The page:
News Roundup: Base-to-Base

  • Squaw Valley Alpine Meadows CEO Andy Wirth and landowner Troy Caldwell held a Base-to-Base Gondola open house and Q&A last week presenting lots of new details. The Red Dog replacement project won’t happen until the gondola alignment is finalized.
  • The Balsams files site plans for construction of a gondola and more beginning as soon as this fall.
  • Subaru Skyride debuts at the Indiana State Fair.  Can anyone identify the manufacturer?
  • Owners of Lutsen say $40 million expansion will compel more skiers to stay in the Midwest instead of trekking to Colorado.
  • Still no sign of lift construction at Saddleback.
  • Two people apparently were injured riding a lift at Montage Mountain last weekend.
  • Following the successful launch of a Poma gondola to the Kuelap fortress, Peru’s government to study building a cable car to Machu Picchu.
  • Snowbasin is adding a tower to the currently towerless Allen Peak Tram to increase clearance and reduce closures during storm cycles.
  • Keystone drops Making Montezuma episode 2.
  • Disney Skyliner gondola construction prep continues.
  • Sunshine Village reopens its gondola tomorrow after an 11-day fire closure.
  • First pictures emerge of Steamboat’s gondola rebuild.  Notice downloading capacity is now only six per cabin.
  • The City of Elko will take over Elko Snobowl.
  • Steamboat City Council reviews vision for Howelsen Hill which includes $1.54 million for a new, realigned Barrows chairlift.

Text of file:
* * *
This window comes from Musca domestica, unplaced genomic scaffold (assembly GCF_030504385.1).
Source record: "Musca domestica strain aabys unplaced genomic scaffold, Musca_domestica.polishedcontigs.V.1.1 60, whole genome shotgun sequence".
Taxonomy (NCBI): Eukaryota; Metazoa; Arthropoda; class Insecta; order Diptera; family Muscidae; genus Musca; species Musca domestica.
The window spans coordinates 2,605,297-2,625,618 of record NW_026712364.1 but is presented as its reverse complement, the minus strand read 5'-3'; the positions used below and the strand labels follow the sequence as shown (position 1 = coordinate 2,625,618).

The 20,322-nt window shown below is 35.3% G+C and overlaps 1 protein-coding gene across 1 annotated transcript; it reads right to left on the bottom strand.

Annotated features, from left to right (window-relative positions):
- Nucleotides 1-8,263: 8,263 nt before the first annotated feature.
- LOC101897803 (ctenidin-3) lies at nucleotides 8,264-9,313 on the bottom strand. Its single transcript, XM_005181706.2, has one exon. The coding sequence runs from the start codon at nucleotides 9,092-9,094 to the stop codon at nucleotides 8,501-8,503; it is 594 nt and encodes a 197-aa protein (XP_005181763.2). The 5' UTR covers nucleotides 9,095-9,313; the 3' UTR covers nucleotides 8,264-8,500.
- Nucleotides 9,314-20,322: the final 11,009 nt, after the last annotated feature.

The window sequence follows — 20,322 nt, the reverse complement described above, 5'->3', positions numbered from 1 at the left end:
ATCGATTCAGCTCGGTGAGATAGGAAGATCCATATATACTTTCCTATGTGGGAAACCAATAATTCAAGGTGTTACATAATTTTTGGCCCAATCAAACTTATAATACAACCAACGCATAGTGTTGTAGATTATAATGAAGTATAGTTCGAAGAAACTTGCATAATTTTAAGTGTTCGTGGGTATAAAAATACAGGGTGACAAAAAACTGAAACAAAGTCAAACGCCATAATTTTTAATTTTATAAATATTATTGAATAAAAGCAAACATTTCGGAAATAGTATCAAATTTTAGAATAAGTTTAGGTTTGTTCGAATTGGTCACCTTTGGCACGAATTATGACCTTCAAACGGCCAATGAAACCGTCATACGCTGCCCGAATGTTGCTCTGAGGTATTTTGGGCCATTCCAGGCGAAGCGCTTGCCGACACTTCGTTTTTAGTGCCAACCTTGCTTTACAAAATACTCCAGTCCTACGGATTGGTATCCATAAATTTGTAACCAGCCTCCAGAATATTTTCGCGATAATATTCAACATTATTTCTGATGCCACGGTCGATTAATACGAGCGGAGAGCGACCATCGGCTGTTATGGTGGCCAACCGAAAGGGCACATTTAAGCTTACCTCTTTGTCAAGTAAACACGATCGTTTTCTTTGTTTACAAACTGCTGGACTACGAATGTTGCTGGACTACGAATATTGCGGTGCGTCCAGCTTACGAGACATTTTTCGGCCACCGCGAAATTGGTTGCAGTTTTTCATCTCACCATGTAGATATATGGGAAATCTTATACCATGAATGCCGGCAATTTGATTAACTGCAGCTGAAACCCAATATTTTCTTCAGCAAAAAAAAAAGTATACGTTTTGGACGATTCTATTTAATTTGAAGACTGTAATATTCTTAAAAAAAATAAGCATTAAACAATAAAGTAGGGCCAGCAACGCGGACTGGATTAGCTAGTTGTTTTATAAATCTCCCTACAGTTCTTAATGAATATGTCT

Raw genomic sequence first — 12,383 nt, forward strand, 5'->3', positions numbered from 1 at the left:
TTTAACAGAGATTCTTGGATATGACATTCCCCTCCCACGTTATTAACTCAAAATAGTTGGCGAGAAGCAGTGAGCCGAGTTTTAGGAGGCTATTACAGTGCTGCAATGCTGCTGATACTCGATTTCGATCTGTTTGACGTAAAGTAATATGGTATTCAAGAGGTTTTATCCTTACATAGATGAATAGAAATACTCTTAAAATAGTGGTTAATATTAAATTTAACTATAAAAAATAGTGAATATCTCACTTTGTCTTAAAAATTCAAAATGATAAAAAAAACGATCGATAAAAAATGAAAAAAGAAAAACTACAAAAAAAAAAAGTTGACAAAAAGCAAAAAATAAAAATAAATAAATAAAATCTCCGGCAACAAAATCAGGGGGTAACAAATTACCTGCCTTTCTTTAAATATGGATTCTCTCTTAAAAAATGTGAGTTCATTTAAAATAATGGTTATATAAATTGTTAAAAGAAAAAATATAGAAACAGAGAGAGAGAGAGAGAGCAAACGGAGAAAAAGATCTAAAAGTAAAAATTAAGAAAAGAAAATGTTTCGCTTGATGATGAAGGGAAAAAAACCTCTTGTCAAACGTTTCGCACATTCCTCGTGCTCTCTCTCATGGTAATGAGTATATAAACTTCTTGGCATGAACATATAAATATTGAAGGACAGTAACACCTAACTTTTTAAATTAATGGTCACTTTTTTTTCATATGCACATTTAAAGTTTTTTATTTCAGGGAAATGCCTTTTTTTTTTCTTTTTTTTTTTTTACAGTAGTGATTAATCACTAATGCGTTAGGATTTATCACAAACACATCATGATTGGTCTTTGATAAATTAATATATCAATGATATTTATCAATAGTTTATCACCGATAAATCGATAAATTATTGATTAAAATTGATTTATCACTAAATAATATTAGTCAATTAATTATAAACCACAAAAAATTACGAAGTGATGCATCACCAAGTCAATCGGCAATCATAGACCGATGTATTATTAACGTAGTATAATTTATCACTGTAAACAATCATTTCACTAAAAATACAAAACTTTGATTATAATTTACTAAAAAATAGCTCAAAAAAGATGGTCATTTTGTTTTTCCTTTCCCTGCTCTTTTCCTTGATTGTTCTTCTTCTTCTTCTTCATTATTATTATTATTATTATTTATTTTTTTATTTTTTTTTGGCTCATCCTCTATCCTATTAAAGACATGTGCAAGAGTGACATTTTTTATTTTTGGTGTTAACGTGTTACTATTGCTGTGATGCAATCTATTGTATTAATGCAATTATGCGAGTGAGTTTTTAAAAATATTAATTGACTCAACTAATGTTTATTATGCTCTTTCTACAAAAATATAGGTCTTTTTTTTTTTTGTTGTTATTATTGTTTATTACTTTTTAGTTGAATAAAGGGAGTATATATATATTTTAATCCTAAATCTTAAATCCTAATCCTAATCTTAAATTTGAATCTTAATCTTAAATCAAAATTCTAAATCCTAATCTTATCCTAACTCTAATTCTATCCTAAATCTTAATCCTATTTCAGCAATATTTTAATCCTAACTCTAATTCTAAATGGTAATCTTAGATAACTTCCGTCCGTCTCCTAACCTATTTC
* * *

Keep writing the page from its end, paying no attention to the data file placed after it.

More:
• An Eldo Express update from Eldora.
  • Ditto from Stoneham.
Advertisements

News Roundup: Turnover

  • Squaw seeks extension for permit to replace Red Dog lift.
  • MND Group turnover increases 15.1 percent year-over-year.  The company aims to double sales by 2020 partially through LST Ropeways subsidiary.  Referencing the new Cannon Mountain T-Bar in the latest magazine, MND notes “success has enabled LST to penetrate the US market, paving the way for other promising opportunities.”
  • Doppelmayr will begin building its next tri-cable gondola in December.  Who would have guessed Kenya would get a 3S before the United States!
  • Forest Service gives final green light for Breckenridge and Keystone six-place upgrades.
  • A slow landslide continues to move tower 6 of the Barrows lift at Howelsen Hill.
  • SE Group will study placement of Aspen Mountain’s future Lift 1A.
  • Denver Post publishes two part interview with Larry Smith of the CPTSB re: Granby Ranch.
  • The LiftDigital safety bar display system with integrated Wi-Fi will launch in Colorado for 2017-18.
  • New PomaLink newsletter features the Grand Canyon Express and a six-station gondola at a zoo in China.
  • Poma’s 2016 Reference Book includes LPOA installations but not Skytrac ones.
  • Mountain Creek files for bankruptcy protection with debts totaling $40+ million including $500,000 balance on 2012 Partek chairlift loan.
  • One of Heavenly’s original 1962 tram cars is for sale.  Email me if you’re interested.
  • heavenlytramcar
  • Artur Doppelmayr died Friday at age 95.  May he rest in peace.

If Aspen & KSL Go Lift Shopping, What Will They Buy?

IMG_8106
Although both KSL and Aspen have bought lots of new lifts lately, aging machines at many of their new and existing properties could be replaced over the next few years, including this 1989 Poma at Squaw Valley.